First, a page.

Visit Tring to discover a taste of Hertfordshire and raise a ‘cheers’ to the Chilterns!
Spend a day at the zoo
Set over 600 acres on the picturesque Chiltern Hills and home to over 3,000 animals, including lions, tigers, rhinos, hippos, brown bears, giraffes, zebras, penguins and a herd of Asian elephants, ZSL Whipsnade Zoo makes for a magical day out. From the furry and feathered to the jumbo and majestic, there are amazing animal exhibits, talks, feeds and demonstrations every day.
The zoo’s two endangered Amur tigers had cubs in 2018, so look out for the whole family in the Asia exhibit. Watch the Zoo’s nine-strong herd of Asian elephants – including newest arrival Elizabeth, who was born in July 2016 – in their new state-of-the-art Centre for Elephant Care or out in their huge paddocks.
The zoo’s Butterfly House, one of the largest butterfly biomes of any UK zoo, allows you to immerse yourself in a tropical environment whilst marvelling at hundreds of colourful butterflies and moths (and a ‘bask’ of West African dwarf crocodiles!)
There are lots of great demonstrations and encounters to enjoy such as the Birds of the World demonstration, the Sea Lion demonstration and the immersive In with the Lemurs experience.
Fly high at Go Ape Wendover
GoApe Wendover Woods’ Tree Top Adventure course is the only one in the country to have an all extreme Site 5 where instead of a ladder there is a climbing wall, and once at the top all the crossings are extreme in difficulty. This means there is a challenge for even the most experienced GoApe adventurer. The rest of the course goes through the stunning forest with views out over the Chilterns and features two 150 metre zip wires.
Dan James, Site Manager at GoApe Wendover, adds, “Our Tree Top Junior course was opened this summer and is a challenge in line with our extreme Tree Top Adventure where it is seen as one of the harder Tree Top Junior courses there are. Standing at 6 metres up there are 26 different crossing for children to conquer finishing with an 85m zip wire. As there is no minimum age just a minimum height of a metre this is a great activity to conquer with your whole tribe of mini Tarzans.”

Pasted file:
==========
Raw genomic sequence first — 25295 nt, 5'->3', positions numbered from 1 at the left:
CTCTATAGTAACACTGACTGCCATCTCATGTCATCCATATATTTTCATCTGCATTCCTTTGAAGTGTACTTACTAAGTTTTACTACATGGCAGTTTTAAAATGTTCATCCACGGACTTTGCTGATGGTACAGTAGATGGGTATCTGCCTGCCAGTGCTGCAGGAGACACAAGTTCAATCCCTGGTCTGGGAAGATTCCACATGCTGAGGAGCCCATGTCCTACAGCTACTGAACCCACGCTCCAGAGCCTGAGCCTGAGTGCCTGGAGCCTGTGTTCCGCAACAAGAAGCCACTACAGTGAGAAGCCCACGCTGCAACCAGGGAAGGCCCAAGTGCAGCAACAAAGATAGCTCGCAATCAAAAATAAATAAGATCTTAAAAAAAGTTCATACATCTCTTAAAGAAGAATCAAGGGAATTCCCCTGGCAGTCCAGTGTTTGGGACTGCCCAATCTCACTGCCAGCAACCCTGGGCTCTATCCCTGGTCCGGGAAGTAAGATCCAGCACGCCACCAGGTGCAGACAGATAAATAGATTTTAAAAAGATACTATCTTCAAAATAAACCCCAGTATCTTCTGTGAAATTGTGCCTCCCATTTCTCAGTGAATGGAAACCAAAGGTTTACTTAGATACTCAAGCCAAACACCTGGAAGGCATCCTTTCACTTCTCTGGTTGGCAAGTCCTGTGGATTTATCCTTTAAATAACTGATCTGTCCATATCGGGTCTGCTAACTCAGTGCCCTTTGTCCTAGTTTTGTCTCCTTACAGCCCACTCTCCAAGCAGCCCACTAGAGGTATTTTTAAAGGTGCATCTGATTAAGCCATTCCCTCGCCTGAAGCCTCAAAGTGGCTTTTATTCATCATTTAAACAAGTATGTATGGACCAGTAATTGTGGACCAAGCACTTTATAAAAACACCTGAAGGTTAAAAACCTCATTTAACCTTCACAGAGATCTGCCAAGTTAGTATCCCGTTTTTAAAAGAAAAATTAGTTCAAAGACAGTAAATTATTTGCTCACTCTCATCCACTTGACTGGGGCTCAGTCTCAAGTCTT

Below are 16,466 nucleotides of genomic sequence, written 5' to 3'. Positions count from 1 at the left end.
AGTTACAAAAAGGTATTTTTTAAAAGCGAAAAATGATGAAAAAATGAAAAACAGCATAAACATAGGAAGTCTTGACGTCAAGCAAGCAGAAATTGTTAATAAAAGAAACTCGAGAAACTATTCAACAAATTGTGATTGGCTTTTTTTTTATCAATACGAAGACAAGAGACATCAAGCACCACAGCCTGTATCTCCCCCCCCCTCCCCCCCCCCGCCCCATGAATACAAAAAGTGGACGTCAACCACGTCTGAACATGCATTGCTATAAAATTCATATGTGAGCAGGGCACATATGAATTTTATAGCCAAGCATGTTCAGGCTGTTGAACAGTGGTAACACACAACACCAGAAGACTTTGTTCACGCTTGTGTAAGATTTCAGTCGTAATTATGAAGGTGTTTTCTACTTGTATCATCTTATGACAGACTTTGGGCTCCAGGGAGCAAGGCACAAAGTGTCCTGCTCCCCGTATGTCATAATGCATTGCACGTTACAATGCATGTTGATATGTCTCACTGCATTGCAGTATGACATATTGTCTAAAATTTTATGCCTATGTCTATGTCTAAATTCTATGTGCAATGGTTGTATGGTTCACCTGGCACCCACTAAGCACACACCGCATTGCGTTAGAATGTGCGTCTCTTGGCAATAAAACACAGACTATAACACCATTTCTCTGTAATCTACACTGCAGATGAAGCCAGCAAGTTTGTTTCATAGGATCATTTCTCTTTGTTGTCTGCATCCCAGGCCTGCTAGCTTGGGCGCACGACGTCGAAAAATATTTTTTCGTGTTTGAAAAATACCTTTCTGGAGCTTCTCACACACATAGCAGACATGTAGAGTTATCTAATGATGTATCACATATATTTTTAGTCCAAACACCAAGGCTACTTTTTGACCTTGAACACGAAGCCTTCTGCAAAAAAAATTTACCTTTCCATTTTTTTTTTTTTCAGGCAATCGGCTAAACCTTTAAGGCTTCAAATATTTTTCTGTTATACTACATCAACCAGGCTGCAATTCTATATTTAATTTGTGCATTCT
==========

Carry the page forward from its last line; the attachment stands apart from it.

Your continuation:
Why should people visit Tring?
Don’t just take our word for visiting our Tring resort and its surrounding attractions. Here you can see what some of the other locals have to say.
Emma Dunne from the Ashridge Estate tells us why Tring is a great area to visit, “The area around Tring is great because it’s so varied. There are quaint English villages, bustling towns with independent shops, farms, and of course the glorious countryside. It’s a great place to take some time to relax.”
Dan James, the Site Manager at GoApe Wendover, adds, “One of the best things about the Chilterns is the amount there is to do outdoors, whether its Mountain Biking, walking or zipping through the trees there is loads to come rain or shine.”
Visit Chilterns’s Annette, says that the countryside is what she really loves about the area.
“I love Tring and the surrounding area because of the incredible tapestry of the countryside - from steep rolling hills to commons, the Grand Union Canal to ancient woodland. It is an ancient landscape that tells a story, from iron age hillforts to historic country houses, museums housing polar bears and fleas in their collection, to brewery and gin tours. And the market towns are a delight with a strong food and drink offering.”